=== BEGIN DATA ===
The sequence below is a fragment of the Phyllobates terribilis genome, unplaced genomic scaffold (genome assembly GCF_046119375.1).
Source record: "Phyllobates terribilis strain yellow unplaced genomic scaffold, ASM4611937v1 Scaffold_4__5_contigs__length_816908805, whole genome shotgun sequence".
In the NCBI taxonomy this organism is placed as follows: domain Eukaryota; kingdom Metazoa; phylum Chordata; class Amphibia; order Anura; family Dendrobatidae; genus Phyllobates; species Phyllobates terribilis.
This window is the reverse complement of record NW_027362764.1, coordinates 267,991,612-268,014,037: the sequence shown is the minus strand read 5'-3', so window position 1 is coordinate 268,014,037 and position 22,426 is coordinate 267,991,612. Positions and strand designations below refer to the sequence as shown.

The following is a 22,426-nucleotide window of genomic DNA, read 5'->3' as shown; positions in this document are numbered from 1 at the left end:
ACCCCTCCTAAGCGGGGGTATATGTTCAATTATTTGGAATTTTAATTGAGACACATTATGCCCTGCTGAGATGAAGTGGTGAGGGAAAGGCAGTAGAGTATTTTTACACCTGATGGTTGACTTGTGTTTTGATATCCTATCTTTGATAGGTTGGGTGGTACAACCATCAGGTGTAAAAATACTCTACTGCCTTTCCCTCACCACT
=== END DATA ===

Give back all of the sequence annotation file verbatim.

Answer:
The sequence below is a fragment of the Phyllobates terribilis genome, unplaced genomic scaffold (genome assembly GCF_046119375.1).
Source record: "Phyllobates terribilis strain yellow unplaced genomic scaffold, ASM4611937v1 Scaffold_4__5_contigs__length_816908805, whole genome shotgun sequence".
In the NCBI taxonomy this organism is placed as follows: domain Eukaryota; kingdom Metazoa; phylum Chordata; class Amphibia; order Anura; family Dendrobatidae; genus Phyllobates; species Phyllobates terribilis.
This window is the reverse complement of record NW_027362764.1, coordinates 267,991,612-268,014,037: the sequence shown is the minus strand read 5'-3', so window position 1 is coordinate 268,014,037 and position 22,426 is coordinate 267,991,612. Positions and strand designations below refer to the sequence as shown.

The following is a 22,426-nucleotide window of genomic DNA, read 5'->3' as shown; positions in this document are numbered from 1 at the left end:
ACCCCTCCTAAGCGGGGGTATATGTTCAATTATTTGGAATTTTAATTGAGACACATTATGCCCTGCTGAGATGAAGTGGTGAGGGAAAGGCAGTAGAGTATTTTTACACCTGATGGTTGACTTGTGTTTTGATATCCTATCTTTGATAGGTTGGGTGGTACAACCATCAGGTGTAAAAATACTCTACTGCCTTTCCCTCACCACT